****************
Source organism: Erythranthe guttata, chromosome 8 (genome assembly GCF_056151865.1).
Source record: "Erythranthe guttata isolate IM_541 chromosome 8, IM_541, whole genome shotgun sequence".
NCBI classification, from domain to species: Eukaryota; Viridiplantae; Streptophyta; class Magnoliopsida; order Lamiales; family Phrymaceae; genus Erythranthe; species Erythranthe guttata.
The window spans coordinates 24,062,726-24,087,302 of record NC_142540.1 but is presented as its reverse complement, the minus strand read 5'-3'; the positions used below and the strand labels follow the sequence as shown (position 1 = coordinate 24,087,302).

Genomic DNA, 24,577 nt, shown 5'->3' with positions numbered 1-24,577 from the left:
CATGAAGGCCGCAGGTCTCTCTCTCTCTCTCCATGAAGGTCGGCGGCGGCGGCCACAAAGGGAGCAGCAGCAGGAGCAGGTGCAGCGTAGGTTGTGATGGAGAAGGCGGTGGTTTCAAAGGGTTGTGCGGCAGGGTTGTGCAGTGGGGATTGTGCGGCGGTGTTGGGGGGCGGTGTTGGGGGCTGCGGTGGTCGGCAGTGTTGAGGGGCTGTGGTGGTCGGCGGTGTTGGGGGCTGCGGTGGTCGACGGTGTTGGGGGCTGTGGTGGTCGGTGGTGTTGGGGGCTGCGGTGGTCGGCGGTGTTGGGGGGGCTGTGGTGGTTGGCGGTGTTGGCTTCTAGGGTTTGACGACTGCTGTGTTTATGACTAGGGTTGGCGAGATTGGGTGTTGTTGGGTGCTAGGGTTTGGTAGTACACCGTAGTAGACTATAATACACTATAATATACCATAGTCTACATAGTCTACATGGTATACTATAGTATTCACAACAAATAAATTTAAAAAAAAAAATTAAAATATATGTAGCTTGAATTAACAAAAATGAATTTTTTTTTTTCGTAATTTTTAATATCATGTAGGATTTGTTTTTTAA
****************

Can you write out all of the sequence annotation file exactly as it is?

Source organism: Erythranthe guttata, chromosome 8 (genome assembly GCF_056151865.1).
Source record: "Erythranthe guttata isolate IM_541 chromosome 8, IM_541, whole genome shotgun sequence".
NCBI classification, from domain to species: Eukaryota; Viridiplantae; Streptophyta; class Magnoliopsida; order Lamiales; family Phrymaceae; genus Erythranthe; species Erythranthe guttata.
The window spans coordinates 24,062,726-24,087,302 of record NC_142540.1 but is presented as its reverse complement, the minus strand read 5'-3'; the positions used below and the strand labels follow the sequence as shown (position 1 = coordinate 24,087,302).

Genomic DNA, 24,577 nt, shown 5'->3' with positions numbered 1-24,577 from the left:
CATGAAGGCCGCAGGTCTCTCTCTCTCTCTCCATGAAGGTCGGCGGCGGCGGCCACAAAGGGAGCAGCAGCAGGAGCAGGTGCAGCGTAGGTTGTGATGGAGAAGGCGGTGGTTTCAAAGGGTTGTGCGGCAGGGTTGTGCAGTGGGGATTGTGCGGCGGTGTTGGGGGGCGGTGTTGGGGGCTGCGGTGGTCGGCAGTGTTGAGGGGCTGTGGTGGTCGGCGGTGTTGGGGGCTGCGGTGGTCGACGGTGTTGGGGGCTGTGGTGGTCGGTGGTGTTGGGGGCTGCGGTGGTCGGCGGTGTTGGGGGGGCTGTGGTGGTTGGCGGTGTTGGCTTCTAGGGTTTGACGACTGCTGTGTTTATGACTAGGGTTGGCGAGATTGGGTGTTGTTGGGTGCTAGGGTTTGGTAGTACACCGTAGTAGACTATAATACACTATAATATACCATAGTCTACATAGTCTACATGGTATACTATAGTATTCACAACAAATAAATTTAAAAAAAAAAATTAAAATATATGTAGCTTGAATTAACAAAAATGAATTTTTTTTTTTCGTAATTTTTAATATCATGTAGGATTTGTTTTTTAA